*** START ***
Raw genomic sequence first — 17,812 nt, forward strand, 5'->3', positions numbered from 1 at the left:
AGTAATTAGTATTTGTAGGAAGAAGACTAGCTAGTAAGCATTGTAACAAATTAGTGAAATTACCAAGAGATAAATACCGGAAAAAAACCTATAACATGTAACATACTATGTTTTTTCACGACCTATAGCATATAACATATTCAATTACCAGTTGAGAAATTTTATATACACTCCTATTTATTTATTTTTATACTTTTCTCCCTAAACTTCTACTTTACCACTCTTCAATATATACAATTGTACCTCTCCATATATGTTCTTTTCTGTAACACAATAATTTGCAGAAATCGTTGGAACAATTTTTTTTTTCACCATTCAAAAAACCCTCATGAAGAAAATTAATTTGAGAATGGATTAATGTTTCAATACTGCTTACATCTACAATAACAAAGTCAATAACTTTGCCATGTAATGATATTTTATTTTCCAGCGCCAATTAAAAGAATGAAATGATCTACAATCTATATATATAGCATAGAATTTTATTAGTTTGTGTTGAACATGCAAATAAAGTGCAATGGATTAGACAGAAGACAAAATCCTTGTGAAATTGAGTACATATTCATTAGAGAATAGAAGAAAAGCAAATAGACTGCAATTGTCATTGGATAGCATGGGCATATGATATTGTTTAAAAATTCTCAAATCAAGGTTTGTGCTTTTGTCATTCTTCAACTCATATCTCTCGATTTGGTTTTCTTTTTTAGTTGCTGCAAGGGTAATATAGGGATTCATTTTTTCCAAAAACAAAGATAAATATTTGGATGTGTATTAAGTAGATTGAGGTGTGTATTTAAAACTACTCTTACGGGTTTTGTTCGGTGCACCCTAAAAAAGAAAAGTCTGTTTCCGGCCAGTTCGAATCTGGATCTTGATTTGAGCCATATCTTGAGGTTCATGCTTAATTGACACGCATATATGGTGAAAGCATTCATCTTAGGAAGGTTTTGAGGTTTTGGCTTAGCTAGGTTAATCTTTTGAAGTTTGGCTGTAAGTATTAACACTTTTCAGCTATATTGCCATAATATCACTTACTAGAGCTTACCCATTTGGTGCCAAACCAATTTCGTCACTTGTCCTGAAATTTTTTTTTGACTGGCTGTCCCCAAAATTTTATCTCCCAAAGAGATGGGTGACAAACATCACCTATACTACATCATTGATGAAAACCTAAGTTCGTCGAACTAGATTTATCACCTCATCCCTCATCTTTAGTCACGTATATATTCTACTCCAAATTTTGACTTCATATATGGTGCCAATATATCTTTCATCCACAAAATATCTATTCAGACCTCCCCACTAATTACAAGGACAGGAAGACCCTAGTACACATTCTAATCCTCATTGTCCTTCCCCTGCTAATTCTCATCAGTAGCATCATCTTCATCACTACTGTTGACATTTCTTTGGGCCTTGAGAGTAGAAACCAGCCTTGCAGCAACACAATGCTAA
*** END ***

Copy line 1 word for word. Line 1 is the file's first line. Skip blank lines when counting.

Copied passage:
Raw genomic sequence first — 17,812 nt, forward strand, 5'->3', positions numbered from 1 at the left: